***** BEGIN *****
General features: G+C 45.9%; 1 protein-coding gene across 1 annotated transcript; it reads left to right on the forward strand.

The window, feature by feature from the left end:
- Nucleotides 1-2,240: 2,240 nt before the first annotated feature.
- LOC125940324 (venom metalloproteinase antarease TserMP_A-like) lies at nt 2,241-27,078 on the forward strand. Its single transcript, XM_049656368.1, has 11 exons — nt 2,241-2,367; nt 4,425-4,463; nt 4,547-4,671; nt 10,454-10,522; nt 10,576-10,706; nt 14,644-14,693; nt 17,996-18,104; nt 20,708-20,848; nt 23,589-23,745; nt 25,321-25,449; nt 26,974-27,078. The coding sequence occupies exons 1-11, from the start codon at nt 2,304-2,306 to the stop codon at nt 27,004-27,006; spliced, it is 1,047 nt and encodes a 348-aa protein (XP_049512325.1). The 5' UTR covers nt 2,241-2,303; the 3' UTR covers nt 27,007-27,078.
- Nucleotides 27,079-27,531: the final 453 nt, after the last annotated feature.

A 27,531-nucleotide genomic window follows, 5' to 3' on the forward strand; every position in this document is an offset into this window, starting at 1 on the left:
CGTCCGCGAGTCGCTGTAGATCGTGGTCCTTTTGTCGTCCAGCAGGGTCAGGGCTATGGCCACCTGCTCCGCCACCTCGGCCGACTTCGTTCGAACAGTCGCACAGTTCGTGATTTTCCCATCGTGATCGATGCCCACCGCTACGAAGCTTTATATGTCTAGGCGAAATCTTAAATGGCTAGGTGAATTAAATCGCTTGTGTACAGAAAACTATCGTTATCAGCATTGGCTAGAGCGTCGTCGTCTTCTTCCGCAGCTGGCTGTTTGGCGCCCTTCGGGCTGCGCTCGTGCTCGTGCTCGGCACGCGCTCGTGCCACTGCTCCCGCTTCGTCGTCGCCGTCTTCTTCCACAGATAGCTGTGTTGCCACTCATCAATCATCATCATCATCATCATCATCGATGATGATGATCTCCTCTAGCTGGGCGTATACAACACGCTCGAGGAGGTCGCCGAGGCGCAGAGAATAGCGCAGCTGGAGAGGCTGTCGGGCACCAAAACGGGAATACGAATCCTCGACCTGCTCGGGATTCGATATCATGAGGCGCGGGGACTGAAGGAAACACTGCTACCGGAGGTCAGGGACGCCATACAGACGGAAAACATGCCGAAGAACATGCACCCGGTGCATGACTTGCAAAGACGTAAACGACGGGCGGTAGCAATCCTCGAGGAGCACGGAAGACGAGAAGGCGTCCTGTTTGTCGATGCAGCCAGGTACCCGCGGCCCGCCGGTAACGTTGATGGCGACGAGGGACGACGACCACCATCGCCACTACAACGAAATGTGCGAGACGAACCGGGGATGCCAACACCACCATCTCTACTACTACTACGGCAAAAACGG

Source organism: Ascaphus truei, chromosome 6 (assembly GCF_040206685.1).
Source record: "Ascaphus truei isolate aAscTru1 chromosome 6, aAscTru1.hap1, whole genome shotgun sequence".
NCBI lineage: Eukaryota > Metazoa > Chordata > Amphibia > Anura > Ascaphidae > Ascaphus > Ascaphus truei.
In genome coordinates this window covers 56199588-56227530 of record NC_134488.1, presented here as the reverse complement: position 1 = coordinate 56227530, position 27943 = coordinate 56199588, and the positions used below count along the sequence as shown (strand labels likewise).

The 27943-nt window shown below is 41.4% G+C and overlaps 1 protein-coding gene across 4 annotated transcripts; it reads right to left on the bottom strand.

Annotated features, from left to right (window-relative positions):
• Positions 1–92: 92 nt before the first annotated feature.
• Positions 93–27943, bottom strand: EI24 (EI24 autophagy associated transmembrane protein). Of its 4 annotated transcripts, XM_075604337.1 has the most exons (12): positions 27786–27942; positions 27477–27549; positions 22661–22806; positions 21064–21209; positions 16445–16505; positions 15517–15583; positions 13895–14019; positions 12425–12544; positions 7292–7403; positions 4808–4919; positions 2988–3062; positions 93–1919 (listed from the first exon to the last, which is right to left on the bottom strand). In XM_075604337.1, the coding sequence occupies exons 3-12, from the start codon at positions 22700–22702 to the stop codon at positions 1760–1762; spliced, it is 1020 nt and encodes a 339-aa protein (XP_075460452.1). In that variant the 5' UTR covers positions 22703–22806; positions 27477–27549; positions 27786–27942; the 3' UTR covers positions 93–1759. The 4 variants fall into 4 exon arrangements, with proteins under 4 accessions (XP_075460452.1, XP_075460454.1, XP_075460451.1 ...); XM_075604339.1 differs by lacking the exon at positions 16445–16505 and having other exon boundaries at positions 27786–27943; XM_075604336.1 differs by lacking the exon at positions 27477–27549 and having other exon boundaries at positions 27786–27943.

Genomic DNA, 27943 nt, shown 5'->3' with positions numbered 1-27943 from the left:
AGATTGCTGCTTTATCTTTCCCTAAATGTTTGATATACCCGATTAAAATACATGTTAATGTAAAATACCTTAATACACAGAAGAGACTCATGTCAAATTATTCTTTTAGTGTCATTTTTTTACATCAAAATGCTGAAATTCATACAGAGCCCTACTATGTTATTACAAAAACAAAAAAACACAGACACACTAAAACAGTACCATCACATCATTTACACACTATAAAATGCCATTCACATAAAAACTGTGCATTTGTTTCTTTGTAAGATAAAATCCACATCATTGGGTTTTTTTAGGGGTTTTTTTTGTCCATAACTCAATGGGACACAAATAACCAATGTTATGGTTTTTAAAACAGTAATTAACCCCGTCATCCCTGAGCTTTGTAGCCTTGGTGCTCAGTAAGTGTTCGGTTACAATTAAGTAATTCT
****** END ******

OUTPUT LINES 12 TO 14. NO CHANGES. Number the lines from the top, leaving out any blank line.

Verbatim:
The 27943-nt window shown below is 41.4% G+C and overlaps 1 protein-coding gene across 4 annotated transcripts; it reads right to left on the bottom strand.

Annotated features, from left to right (window-relative positions):
• Positions 1–92: 92 nt before the first annotated feature.